Multi-core for Space?

Multi-core for Space?

By Alex Wilson

Alex Wilson

For over 20 years, Wind River has provided a proven software platform to bring dozens of unmanned systems to space, resulting in some of the most significant space missions in history. (See Celebrating 20 Years in Space). Since the initial missions, VxWorks has grown and evolved, and now offers solutions for virtualization, multi-core, multi-blade, and distributed systems solutions.

These space missions have provided significant insight into our knowledge of our planet, and of our neighbours in our solar system. I am very proud to be a part of such missions which push the boundaries of both technology and scientific understanding.  Each mission brings new and exciting achievements, from the original MARS Pathfinder landing on July 4th in 1997, to the MARS Curiosity Rover’s in 2012, to the ESA Philae probe landing on an Asteroid last year in 2014.

One interesting aspect of all of these missions is the time required to design, build, launch, and then operate these complex devices in remote environments.  The recent Philae lander has been travelling with the Rosetta Probe towards its final destination asteroid for 10.5 years!  To put that in context, it had been travelling for three years before the original iPhone launch in 2007!

As we move into 2015, the demand on capability of these missions will increase as the science becomes more challenging and as commercial space technology starts to mature.  This will increase the capability requirements of space-based systems, especially as we move from unmanned probes to manned missions, even including passenger carrying spacecraft. This demand for more capability will require future systems to utilise advanced, higher power, radiation-hardened multi-core devices, protecting them from solar radiation degradation in order to endure continued operation in harsh space environments..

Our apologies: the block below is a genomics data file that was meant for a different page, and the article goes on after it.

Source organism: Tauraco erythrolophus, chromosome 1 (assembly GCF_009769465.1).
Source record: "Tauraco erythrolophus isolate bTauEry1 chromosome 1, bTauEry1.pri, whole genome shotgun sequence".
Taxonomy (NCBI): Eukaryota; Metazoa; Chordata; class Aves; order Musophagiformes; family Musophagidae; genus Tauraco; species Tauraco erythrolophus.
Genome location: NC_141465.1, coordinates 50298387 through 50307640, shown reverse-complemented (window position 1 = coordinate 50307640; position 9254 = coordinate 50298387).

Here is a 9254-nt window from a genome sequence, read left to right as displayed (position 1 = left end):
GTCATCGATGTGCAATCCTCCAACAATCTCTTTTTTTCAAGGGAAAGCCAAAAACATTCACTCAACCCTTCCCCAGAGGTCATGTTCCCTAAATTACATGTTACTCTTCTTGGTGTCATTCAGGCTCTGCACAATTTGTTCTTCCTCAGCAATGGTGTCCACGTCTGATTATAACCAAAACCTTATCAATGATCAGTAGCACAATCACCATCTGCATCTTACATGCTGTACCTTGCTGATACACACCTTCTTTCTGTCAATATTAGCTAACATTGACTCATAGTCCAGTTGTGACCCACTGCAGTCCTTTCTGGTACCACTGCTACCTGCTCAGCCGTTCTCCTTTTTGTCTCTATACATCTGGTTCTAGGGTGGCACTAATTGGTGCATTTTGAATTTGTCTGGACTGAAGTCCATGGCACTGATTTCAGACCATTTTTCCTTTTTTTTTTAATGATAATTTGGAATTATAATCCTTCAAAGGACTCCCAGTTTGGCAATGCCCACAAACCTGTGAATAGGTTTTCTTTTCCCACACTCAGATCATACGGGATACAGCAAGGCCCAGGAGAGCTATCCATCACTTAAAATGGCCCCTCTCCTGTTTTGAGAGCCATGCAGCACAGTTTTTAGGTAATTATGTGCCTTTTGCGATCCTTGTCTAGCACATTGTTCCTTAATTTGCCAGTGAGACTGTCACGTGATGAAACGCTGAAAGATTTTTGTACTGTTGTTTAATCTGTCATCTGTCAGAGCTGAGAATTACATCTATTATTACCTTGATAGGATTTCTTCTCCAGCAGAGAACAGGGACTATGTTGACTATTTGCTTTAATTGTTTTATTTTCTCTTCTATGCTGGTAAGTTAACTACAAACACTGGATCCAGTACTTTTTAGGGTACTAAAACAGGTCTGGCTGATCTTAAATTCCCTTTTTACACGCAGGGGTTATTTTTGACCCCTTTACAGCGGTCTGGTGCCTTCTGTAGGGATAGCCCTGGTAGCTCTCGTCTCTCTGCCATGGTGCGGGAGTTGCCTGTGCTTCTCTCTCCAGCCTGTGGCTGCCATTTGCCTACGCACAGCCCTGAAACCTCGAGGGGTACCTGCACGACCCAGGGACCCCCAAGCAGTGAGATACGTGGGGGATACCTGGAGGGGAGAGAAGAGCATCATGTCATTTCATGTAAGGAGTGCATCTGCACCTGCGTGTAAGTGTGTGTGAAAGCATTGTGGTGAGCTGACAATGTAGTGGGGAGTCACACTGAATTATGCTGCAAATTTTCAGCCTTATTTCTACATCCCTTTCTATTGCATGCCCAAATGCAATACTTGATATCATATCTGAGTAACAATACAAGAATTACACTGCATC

In commercial aviation we have been carrying passengers safely for many years, and have evolved the technology in many areas to improve both comfort and safety. Wind River’s VxWorks 653 Real-Time-Operating-System (RTOS) for ARINC 653 time-and-space partitioned environments is a great example of software evolution, which has now been used by over 180 customers, 330 program design wins, on over 70 global aircraft.  VxWorks 653 provides a software platform that allows our customers to rapidly add capability, whilst maintaining safety across the compute platform — this is crucial for modern aircraft such as the Boeing 787 and 777X.

As we evolve space technology to use more modern high powered multi-core devices, we will need to efficiently enable advanced hardware virtualization platforms that give application designers more freedom to innovate and integrate applications from a wide range of capabilities and operating environments.  This powerful hardware virtualization technology is now fully integrated with the latest releases of VxWorks, VxWorks 653, and Wind River Linux.

Look out for news from Wind River in the coming weeks on upcoming support of safety solutions for multiple-OS environments for today’s advanced multi-core processors.

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